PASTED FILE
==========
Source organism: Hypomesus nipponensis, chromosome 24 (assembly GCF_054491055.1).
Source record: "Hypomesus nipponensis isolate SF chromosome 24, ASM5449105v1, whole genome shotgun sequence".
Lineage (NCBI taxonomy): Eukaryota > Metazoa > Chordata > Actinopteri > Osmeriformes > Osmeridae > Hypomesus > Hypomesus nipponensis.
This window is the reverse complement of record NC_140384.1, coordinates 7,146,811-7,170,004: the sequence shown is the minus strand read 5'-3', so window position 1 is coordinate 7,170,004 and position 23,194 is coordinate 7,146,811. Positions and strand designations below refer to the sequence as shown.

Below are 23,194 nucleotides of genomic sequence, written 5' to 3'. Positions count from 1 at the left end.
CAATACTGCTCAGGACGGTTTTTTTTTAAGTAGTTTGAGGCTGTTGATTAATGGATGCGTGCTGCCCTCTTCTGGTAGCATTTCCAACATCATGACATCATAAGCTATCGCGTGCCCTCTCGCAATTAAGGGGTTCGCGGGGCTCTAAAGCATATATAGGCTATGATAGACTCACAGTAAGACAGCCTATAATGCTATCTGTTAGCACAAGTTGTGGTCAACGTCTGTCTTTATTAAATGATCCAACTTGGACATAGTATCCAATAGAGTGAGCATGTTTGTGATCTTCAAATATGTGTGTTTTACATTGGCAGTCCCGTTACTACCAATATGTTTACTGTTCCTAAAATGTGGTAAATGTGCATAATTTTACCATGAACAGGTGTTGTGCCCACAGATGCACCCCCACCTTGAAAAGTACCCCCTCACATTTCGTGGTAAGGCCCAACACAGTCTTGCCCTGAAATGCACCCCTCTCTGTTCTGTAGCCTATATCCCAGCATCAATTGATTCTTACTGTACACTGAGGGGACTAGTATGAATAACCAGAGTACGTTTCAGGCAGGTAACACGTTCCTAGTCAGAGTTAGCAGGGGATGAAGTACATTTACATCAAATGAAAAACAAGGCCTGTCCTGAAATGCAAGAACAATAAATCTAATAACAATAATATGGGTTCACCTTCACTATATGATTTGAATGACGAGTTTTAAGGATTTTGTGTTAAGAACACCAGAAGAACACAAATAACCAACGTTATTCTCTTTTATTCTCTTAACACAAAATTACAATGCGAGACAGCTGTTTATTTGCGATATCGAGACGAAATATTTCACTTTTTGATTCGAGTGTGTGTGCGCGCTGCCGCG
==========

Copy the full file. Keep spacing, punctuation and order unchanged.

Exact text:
Source organism: Hypomesus nipponensis, chromosome 24 (assembly GCF_054491055.1).
Source record: "Hypomesus nipponensis isolate SF chromosome 24, ASM5449105v1, whole genome shotgun sequence".
Lineage (NCBI taxonomy): Eukaryota > Metazoa > Chordata > Actinopteri > Osmeriformes > Osmeridae > Hypomesus > Hypomesus nipponensis.
This window is the reverse complement of record NC_140384.1, coordinates 7,146,811-7,170,004: the sequence shown is the minus strand read 5'-3', so window position 1 is coordinate 7,170,004 and position 23,194 is coordinate 7,146,811. Positions and strand designations below refer to the sequence as shown.

Below are 23,194 nucleotides of genomic sequence, written 5' to 3'. Positions count from 1 at the left end.
CAATACTGCTCAGGACGGTTTTTTTTTAAGTAGTTTGAGGCTGTTGATTAATGGATGCGTGCTGCCCTCTTCTGGTAGCATTTCCAACATCATGACATCATAAGCTATCGCGTGCCCTCTCGCAATTAAGGGGTTCGCGGGGCTCTAAAGCATATATAGGCTATGATAGACTCACAGTAAGACAGCCTATAATGCTATCTGTTAGCACAAGTTGTGGTCAACGTCTGTCTTTATTAAATGATCCAACTTGGACATAGTATCCAATAGAGTGAGCATGTTTGTGATCTTCAAATATGTGTGTTTTACATTGGCAGTCCCGTTACTACCAATATGTTTACTGTTCCTAAAATGTGGTAAATGTGCATAATTTTACCATGAACAGGTGTTGTGCCCACAGATGCACCCCCACCTTGAAAAGTACCCCCTCACATTTCGTGGTAAGGCCCAACACAGTCTTGCCCTGAAATGCACCCCTCTCTGTTCTGTAGCCTATATCCCAGCATCAATTGATTCTTACTGTACACTGAGGGGACTAGTATGAATAACCAGAGTACGTTTCAGGCAGGTAACACGTTCCTAGTCAGAGTTAGCAGGGGATGAAGTACATTTACATCAAATGAAAAACAAGGCCTGTCCTGAAATGCAAGAACAATAAATCTAATAACAATAATATGGGTTCACCTTCACTATATGATTTGAATGACGAGTTTTAAGGATTTTGTGTTAAGAACACCAGAAGAACACAAATAACCAACGTTATTCTCTTTTATTCTCTTAACACAAAATTACAATGCGAGACAGCTGTTTATTTGCGATATCGAGACGAAATATTTCACTTTTTGATTCGAGTGTGTGTGCGCGCTGCCGCG